The city’s role in the growing problems facing the Wilderness Park

by Dean E. McHenry, Jr.

The city is stumbling in its efforts to help foster the development of a fair and far-sighted Wilderness Park Master Plan aimed at resolving the variety of problems faced in our efforts to preserve and enjoy that wonderful asset to our north.

This concern was raised to a critical level last week when the Traffic and Transportation Commission approved a residential parking permit program for additional areas “below” the park. When the city council banned parking for citizens of Claremont and those from other communities last year who were not residents of the immediate area, it made clear that this prohibition was a temporary measure until a master plan resolved on a more permanent basis the issue of how to deal with the general parking problem.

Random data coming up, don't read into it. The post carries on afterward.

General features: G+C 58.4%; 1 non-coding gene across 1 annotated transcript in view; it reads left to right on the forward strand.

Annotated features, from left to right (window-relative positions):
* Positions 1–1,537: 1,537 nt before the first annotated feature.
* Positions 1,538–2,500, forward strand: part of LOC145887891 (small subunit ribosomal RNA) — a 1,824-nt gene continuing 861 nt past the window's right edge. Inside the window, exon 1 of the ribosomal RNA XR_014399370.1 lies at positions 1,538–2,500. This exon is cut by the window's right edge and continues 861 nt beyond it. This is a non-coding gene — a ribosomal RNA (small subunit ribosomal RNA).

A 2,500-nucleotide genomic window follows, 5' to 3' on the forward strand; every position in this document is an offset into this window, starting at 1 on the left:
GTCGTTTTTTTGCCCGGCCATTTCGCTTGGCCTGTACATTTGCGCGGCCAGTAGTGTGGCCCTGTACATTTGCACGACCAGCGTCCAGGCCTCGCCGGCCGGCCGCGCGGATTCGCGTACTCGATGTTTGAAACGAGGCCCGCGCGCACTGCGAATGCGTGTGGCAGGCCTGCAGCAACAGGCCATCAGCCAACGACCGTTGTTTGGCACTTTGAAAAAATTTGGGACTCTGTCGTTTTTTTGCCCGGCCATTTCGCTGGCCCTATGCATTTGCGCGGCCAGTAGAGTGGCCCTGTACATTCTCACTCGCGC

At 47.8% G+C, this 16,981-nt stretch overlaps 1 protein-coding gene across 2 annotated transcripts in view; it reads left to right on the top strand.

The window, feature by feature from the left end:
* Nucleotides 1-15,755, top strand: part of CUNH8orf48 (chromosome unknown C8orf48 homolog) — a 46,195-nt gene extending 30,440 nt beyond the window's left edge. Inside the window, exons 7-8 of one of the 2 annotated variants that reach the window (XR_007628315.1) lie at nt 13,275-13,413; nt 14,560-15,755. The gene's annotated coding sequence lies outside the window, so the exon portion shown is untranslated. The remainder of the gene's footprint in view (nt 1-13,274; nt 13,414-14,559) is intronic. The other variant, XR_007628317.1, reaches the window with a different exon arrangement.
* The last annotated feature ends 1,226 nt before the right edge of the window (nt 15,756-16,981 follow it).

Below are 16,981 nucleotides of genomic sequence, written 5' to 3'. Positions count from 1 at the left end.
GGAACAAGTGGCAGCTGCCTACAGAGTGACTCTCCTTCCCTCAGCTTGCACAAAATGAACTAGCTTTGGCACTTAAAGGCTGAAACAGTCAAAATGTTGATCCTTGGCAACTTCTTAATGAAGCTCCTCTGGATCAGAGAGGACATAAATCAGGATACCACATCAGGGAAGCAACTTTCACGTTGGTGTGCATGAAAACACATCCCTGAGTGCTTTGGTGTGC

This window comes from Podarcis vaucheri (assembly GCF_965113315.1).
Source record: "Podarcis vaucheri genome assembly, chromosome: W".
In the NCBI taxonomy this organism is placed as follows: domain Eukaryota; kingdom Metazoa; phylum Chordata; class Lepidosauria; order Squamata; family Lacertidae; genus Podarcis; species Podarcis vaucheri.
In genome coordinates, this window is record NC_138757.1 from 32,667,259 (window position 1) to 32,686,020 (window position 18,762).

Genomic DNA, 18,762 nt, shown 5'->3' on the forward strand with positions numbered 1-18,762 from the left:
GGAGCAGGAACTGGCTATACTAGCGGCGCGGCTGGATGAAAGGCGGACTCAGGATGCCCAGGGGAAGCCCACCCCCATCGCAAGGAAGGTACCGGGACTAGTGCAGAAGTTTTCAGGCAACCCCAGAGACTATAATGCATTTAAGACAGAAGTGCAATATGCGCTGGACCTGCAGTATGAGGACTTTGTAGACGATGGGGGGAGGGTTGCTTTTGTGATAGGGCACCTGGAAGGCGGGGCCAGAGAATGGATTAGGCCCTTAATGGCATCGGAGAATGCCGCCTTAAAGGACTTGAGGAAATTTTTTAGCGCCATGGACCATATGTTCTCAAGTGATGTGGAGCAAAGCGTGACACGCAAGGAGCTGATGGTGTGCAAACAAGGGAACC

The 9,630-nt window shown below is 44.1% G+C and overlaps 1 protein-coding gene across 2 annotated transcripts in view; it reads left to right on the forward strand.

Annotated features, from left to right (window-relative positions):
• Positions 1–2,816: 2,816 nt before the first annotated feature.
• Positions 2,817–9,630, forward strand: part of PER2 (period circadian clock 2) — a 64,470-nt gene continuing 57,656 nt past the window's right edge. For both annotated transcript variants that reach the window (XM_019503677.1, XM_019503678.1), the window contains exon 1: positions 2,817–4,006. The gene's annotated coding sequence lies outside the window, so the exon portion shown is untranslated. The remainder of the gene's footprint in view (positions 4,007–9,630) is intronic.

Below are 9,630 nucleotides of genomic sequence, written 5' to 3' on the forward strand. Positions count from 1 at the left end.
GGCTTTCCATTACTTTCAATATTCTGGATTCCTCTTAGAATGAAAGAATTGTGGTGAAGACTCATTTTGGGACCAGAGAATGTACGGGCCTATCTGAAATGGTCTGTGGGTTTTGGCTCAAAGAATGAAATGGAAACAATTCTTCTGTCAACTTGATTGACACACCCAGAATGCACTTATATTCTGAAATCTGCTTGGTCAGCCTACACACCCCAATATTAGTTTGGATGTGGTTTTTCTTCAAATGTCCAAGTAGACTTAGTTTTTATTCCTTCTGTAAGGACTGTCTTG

Yet, on the request of city staff the commission approved an extension to the ban on non-resident parking much further south at a time when the planning process is underway. And it did so in a manner that appears both unreasonable and a violation of existing legislation. Consider the following: 

• The city’s own evidence is ignored: The city’s survey of the three side streets to the west of Mills—Holyoke, Macalester and Forsyth—at three time periods through the week and even on the President’s Day holiday found no cars parked there, let alone cars of users of the park—yet, it still banned parking by non-residents of those streets.

• The Brown Act appears violated: The agenda circulated before the commission meeting and distributed at the meeting indicated that in addition to those three streets, the ban would cover Mills Avenue down to Miramar. But when city staff presented the request to the commission, it called for the extension of the ban down to Charleston and included Bluefield to its end a short distance to the west of Mills. My sense is that this sudden change violates the Brown Act meant to warn concerned citizens of pending action on issues before public bodies.